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  • Writer's pictureAndrew Brewer

Invisible Dividers and the Importance of Knowing Your Market

When evaluating any investment property it’s important to either be an expert in your market, or partner with someone who is. As I mentioned in my article “Real Estate Isn’t Local, It’s Hyperlocal!”, location plays a huge role in the success of your investment. Some location based metrics can be easily be found with a quick google search, but others are not so apparent. In this post I’d like to share with you the importance of knowing about “Invisible Dividers” in your market.


When evaluating investment properties either for sale or for rent, it’s important to look at what comparable properties, or “comps”, have sold or rented for in the area. No matter what kind of property you are looking at, it’s important to look at the value of similar properties. This applies not only for buying and selling single family homes but also for apartments, mobile home parks, or any other kind of property. If you are considering purchasing a property that will be leased, it’s imperative that you look at what similar properties are renting for.


My first rule in looking at similar properties is remembering that not all properties are equal, even if they are close by. A two bedroom house will rent for a different price than a four bedroom house and a house with a pool will sell for a different price than a house without a pool. An economy studio apartment in a garden style building will rent for a different price than a luxury condominium in a high rise.


When beginning my evaluations, I generally start with a neighborhood list. These lists can be easily found online through sites like citydata.com, neighborhoodscout.com or even wikipedia.com. Google maps will sometimes also delineate different neighborhoods. Two homes may be less than a quarter mile apart, yet not be appropriate comps because they could be located in completely separate neighborhoods.


After I’ve looked at the dividing lines between neighborhoods, I’ll pull up a map and begin to look for geographic barriers that could mark further separations. These could be major roads or thoroughfares, freeways, train tracks, or natural barriers such as hills or rivers. Some cities have very large neighborhoods with internal divisions, while some cities with smaller neighborhoods have recently seen gentrification. During gentrification of a neighborhood, there are often pockets or blocks that appreciate faster than others.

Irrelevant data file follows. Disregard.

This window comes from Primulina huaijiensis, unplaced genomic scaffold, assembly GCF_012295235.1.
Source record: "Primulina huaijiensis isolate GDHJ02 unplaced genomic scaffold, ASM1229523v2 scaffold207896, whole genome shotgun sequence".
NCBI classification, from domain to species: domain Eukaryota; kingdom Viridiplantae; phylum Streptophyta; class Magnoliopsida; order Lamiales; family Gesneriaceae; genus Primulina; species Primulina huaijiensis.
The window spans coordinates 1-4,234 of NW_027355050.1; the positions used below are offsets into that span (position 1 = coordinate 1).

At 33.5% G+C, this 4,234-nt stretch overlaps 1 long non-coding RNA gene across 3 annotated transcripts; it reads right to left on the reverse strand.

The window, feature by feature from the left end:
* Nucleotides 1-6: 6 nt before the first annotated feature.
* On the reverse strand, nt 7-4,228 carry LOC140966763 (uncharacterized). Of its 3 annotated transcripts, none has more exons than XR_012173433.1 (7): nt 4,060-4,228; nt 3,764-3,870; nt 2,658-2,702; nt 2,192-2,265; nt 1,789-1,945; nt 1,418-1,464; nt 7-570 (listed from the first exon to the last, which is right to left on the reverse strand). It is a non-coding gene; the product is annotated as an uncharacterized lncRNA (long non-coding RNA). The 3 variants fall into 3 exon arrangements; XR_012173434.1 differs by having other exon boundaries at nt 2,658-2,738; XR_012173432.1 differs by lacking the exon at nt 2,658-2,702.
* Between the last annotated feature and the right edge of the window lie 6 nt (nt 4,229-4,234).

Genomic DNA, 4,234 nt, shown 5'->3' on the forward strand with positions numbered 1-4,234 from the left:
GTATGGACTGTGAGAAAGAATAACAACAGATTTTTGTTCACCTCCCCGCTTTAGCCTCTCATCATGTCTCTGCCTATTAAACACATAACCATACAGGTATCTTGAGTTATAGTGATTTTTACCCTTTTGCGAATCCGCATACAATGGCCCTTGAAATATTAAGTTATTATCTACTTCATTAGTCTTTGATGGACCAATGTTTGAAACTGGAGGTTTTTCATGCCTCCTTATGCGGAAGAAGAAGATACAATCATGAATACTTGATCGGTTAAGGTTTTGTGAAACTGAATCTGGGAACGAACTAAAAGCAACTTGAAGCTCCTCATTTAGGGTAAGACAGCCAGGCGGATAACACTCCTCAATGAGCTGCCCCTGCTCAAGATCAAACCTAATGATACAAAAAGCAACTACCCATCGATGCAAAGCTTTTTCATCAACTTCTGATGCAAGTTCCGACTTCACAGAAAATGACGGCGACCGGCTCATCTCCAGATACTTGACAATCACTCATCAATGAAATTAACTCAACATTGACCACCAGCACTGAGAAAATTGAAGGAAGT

One can get a pretty good idea of an area simply with online research, but it is still important that you visit your market in person, or partner with locals before investing. My reason for saying this is that online research will not always reveal the presence of “Invisible Dividers.”


What do I mean by “Invisible Dividers?”, Invisible Dividers are barriers that are not readily noticeable to those not familiar with a city or neighborhood. Often these barriers form hard lines that are not recorded on the books, but nevertheless act as dividers as powerful as any concrete wall.


An excellent example of this phenomenon is in Kansas City, MO. I started my investing career buying Single Family Homes in Kansas City. I was investing out of state from California and did a lot of my research from afar. It was only after visiting the city and connecting with local investors did I learn about Troost Avenue, an Invisible Divider within Kansas City. Troost avenue is a street that runs North to South through the city. These days, Troost looks like any other street in the city but locals and savvy investors know its significance. On one side of the street, homes can go for double or triple the price of homes on the other side. These homes have similar build dates, finishes, and floor plans, yet the value is radically different, even for homes a mere two blocks apart.


That seems crazy right? How can two homes of the same size, same finishes, same features, and not separated by any major barriers be valued so differently. The answer lies in the history of the city and stretches back decades. During segregation, Troost avenue was the unmarked barrier between the “white” side of town and the “black” side of town. Everyone knew the street was the dividing line and the legacy of that dividing line remains to this day, even though it’s been decades since the Civil Rights movement. Thankfully Kansas City is taking big steps in moving past that tragic chapter in its history and many young home buyers and investors, many of them friends of mine, are choosing to eschew Troost as a dividing line and work to break down this barrier and move forward towards a more inclusive future. Sadly, such deeply rooted divisions can take a long time to move past.


It’s important to be aware of these kinds of details when looking for comps so you can develop an accurate valuation for your property. Inaccurate valuations have led many investors to overpay for properties or overestimate their selling price which can affect the profitability of your investment. Until next time, happy investing!


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